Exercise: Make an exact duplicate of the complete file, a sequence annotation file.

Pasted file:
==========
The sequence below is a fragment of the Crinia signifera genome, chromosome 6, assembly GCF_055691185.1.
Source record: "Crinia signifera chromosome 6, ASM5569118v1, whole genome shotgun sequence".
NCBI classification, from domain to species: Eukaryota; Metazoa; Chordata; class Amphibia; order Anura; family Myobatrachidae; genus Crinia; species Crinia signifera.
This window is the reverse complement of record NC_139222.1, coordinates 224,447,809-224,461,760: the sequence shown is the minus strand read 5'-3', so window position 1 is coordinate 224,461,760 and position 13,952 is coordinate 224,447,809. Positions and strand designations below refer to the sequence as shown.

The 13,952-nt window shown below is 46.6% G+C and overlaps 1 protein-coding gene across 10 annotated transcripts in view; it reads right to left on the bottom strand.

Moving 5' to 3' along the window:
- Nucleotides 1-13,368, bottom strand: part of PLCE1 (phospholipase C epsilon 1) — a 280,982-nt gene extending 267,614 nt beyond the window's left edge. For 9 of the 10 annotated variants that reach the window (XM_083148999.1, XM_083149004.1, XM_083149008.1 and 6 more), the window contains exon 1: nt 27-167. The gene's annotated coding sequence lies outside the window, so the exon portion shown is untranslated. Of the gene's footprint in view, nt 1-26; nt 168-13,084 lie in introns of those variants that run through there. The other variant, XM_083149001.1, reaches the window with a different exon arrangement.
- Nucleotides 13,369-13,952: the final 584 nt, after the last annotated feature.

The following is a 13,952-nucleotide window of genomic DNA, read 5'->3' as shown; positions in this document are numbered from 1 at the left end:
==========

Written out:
The sequence below is a fragment of the Crinia signifera genome, chromosome 6, assembly GCF_055691185.1.
Source record: "Crinia signifera chromosome 6, ASM5569118v1, whole genome shotgun sequence".
NCBI classification, from domain to species: Eukaryota; Metazoa; Chordata; class Amphibia; order Anura; family Myobatrachidae; genus Crinia; species Crinia signifera.
This window is the reverse complement of record NC_139222.1, coordinates 224,447,809-224,461,760: the sequence shown is the minus strand read 5'-3', so window position 1 is coordinate 224,461,760 and position 13,952 is coordinate 224,447,809. Positions and strand designations below refer to the sequence as shown.

The 13,952-nt window shown below is 46.6% G+C and overlaps 1 protein-coding gene across 10 annotated transcripts in view; it reads right to left on the bottom strand.

Moving 5' to 3' along the window:
- Nucleotides 1-13,368, bottom strand: part of PLCE1 (phospholipase C epsilon 1) — a 280,982-nt gene extending 267,614 nt beyond the window's left edge. For 9 of the 10 annotated variants that reach the window (XM_083148999.1, XM_083149004.1, XM_083149008.1 and 6 more), the window contains exon 1: nt 27-167. The gene's annotated coding sequence lies outside the window, so the exon portion shown is untranslated. Of the gene's footprint in view, nt 1-26; nt 168-13,084 lie in introns of those variants that run through there. The other variant, XM_083149001.1, reaches the window with a different exon arrangement.
- Nucleotides 13,369-13,952: the final 584 nt, after the last annotated feature.

The following is a 13,952-nucleotide window of genomic DNA, read 5'->3' as shown; positions in this document are numbered from 1 at the left end: